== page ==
| Original message (1151 Views )
Maou 2067th Post
Platinum Carpet V.I.P- Board Master
| "Super Mario at 25!" , posted Wed 15 Sep 12:00:|
Meanwhile, we are all terrible people as we forgot to wish Super Mario Brothers a happy 25th birthday yesterday!!
We can atone by posting first memories of Mario 1, which in all odds was a good many posters' first video game...or not?
Most people had a story where it was at their friends' house and they went insane with desire for their own Famicom shortly thereafter. Oddly enough, the first time I saw Mario was in my third year of elementary school, but it was actually a colleague of my dad's who had the fantastic 8-bit wonder system and Mario! I remember wondering about the nomenclature (World 3-1...world number 3? What world?), marveling at the excitment and tension of dropping Koopa into the lava, and the fresh delightful sounds---which still sound infintely better in their punchy, crispy 8-bit sound than in the insipid SFC remake that cribs Mario World's soundboard...as I think I mentioned once before.
I think I beat the game for the first time several years later...I had since gotten my first system, the SFC, and was properly trained enough in Mario World that I could go back and conquer Mario 1 at last. I was seriously disappointed when I didn't get much of an ending and instead had to slug through a harder version.
But who cares! Mario 3 is still my favorite, but the raw excitement of my first encounter is hard to beat. Oh, to end this, here is a delightful fanmade trailer for Mario Galaxy that touches on the joy of every game, including 1. The way the scenes from each game link together is wonderfully done.
[this message was edited by Maou on Wed 15 Sep 13:34]
Red Carpet Regular Member
| "Re(2):Super Mario at 25!" , posted Wed 15 Sep 18:18|
Oddly enough my first memory of Super Mario Brothers was in an arcade cabinet at a pizza restaurant
I'm not sure if I like these kind of threads that remind me how old I really am... But since it's Mario what we're talking about I guess I can make an exception and indulge a little bit.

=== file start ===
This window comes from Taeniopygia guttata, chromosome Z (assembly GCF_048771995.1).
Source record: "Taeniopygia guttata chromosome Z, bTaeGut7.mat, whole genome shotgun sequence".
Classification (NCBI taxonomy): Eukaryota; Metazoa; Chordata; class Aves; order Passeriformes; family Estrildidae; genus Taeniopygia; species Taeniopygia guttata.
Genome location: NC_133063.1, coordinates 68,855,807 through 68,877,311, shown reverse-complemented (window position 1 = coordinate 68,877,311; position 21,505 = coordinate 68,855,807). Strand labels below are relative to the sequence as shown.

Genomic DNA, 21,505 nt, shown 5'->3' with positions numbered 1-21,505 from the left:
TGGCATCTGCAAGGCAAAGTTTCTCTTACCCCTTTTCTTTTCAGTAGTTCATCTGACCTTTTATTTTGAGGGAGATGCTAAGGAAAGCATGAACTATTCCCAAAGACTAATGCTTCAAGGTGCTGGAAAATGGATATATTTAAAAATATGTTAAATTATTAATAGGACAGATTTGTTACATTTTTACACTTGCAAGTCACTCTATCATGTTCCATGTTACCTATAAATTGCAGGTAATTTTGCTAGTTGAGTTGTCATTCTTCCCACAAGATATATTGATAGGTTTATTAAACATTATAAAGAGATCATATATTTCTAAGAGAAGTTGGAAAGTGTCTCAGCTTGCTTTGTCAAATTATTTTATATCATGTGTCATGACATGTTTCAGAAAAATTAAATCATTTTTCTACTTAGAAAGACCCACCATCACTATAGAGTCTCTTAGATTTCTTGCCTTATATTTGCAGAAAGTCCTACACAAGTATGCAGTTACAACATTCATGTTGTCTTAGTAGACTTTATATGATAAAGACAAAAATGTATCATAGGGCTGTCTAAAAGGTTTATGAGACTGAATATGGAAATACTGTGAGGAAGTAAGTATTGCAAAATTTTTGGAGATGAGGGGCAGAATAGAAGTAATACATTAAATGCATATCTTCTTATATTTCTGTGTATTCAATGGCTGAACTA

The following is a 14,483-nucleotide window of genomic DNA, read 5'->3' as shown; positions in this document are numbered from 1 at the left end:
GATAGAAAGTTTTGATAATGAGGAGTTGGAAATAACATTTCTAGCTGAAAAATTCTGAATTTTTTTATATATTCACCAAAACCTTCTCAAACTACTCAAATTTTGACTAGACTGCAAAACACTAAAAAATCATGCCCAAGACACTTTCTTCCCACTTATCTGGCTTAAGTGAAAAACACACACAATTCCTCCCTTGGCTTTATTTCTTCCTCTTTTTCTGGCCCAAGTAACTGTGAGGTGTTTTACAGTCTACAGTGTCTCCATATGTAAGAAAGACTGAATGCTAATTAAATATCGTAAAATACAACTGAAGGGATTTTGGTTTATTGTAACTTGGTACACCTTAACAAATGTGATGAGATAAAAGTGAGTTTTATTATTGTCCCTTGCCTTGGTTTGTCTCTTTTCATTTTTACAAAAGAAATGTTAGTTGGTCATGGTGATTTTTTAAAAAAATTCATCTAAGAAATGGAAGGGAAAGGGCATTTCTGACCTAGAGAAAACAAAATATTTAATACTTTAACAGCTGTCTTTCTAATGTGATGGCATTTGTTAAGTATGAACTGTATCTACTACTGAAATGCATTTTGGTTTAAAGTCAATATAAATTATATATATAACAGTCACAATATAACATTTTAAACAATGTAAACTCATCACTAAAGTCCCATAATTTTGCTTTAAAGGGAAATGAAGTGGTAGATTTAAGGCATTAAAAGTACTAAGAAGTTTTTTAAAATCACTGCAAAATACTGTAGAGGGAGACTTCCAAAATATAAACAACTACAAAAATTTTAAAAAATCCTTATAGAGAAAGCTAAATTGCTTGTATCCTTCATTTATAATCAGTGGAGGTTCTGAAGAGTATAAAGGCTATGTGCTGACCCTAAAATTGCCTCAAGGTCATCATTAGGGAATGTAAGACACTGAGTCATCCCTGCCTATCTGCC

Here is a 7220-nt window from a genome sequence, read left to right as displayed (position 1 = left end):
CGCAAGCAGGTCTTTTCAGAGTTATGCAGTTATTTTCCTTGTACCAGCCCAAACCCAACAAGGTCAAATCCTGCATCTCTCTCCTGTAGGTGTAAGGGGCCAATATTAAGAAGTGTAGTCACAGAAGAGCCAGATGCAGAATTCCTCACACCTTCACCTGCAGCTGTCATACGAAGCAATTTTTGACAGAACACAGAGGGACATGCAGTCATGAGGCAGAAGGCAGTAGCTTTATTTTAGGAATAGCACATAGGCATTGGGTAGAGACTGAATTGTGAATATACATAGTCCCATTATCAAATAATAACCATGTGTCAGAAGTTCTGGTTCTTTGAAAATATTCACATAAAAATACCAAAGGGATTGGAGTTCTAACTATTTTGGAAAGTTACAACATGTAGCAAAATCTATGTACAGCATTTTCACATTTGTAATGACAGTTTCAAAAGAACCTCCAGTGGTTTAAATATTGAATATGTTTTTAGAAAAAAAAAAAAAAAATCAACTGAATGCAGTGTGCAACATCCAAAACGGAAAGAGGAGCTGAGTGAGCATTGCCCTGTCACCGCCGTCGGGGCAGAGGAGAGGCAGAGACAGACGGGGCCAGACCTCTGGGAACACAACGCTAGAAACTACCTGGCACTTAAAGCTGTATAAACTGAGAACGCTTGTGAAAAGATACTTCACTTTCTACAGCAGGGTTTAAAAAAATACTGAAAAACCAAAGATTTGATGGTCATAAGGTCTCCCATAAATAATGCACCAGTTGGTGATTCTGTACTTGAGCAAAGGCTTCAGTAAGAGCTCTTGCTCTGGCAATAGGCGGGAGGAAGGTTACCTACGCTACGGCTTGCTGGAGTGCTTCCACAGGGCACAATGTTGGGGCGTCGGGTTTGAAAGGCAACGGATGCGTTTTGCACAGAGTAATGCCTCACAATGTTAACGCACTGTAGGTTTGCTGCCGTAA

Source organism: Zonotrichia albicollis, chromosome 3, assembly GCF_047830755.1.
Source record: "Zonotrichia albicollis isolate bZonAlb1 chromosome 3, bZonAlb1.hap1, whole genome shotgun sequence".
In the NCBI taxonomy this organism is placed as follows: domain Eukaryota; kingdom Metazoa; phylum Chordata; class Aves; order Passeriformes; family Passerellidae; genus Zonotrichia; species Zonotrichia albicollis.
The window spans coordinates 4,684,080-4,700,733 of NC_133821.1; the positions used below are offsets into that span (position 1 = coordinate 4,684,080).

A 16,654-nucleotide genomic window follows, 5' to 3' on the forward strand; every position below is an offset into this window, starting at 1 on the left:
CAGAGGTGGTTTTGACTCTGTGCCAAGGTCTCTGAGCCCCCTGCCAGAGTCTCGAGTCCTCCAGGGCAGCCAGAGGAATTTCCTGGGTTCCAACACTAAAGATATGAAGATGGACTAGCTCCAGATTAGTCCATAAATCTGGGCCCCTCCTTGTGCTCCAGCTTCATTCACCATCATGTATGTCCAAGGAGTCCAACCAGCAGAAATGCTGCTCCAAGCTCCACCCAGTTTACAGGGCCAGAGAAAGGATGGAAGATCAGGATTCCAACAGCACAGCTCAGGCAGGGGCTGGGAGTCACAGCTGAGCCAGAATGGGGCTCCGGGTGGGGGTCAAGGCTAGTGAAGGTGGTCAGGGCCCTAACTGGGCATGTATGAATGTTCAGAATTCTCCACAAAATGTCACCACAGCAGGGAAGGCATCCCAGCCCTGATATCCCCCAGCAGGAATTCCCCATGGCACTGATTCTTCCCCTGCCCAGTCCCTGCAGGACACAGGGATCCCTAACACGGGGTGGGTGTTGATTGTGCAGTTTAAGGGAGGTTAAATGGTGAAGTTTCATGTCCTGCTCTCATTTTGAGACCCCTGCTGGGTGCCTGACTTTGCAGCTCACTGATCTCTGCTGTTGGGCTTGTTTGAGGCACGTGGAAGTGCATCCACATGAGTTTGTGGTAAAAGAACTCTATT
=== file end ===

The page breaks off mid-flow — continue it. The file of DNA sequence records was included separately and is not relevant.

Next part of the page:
I'm surprised to see that Super Mario memories are kind of similar around the world. My first exposition to SMB was in arcade form at a small cafe-bar right below my parent's house, around 1988 or so. If I recall correctly it was one of those 10-in-one cabinets which only let you play for a limited amount of time. Now that I think about it that cabinet was probably my very first experience with videogames.
As the little brat I was, I felt at first more attracted to games such as Kung fu Master, Ninja Gaiden and the like, which seemed "edgier", but then one day I saw a young fellow, bespectacled and well on his twenties, playing World 1-1 on Super Mario Bros... And it was awesome. I couldn't understand very well what was going on, but it sure looked amazing to me. Suddenly that tiny moustached man took a mushroom, grew up, and became powerful enough to break the brick blocks hanging above his head. Later he took that strange flower and gained the ability to shoot fireballs. Man, it was incredible. Yet it all felt coherent and natural. Altough it was the very first time I saw something like that, I had no problem to accept the bizarre rules of that bizarre world.
Years later, as I began to be genuinely interested on videogames in early 90s, I used to play SMB3 at a friend's house. From time to time we plugged in the good ol' Super Mario Bros cartridge as well, just for the heck of it, and never failed to marvel at the richness and complexity of the game. So much of the freshness and originality of SMB3 was already present on the first SMB! It blowed my mind to think that, on the very dawn of videogaming, somebody had managed to pull together such a complex and deep game. If there's a videogame that deserves to be called a masterpiece, that's Super Mario Bros.
A few years later I finally managed to beat the game (without resorting to warp zones) thanks to Super Mario All Stars on my SNES, and my impression of being in front of an ageless masterpiece only grew stronger. It didn't feel like a 10 year old game at all. Even after having played Super Mario World and SMB3 to death, SMB still seemed new, fresh, surprising, amazingly clever, terribly fun to play. Even now I can try my hand at it and enjoy the ride like the first time. To me, very few games can boast such an eternal youth... but most of those have been created by Shigeru Miyamoto after all.
tl;dr: damn, that Mario guy has aged really well!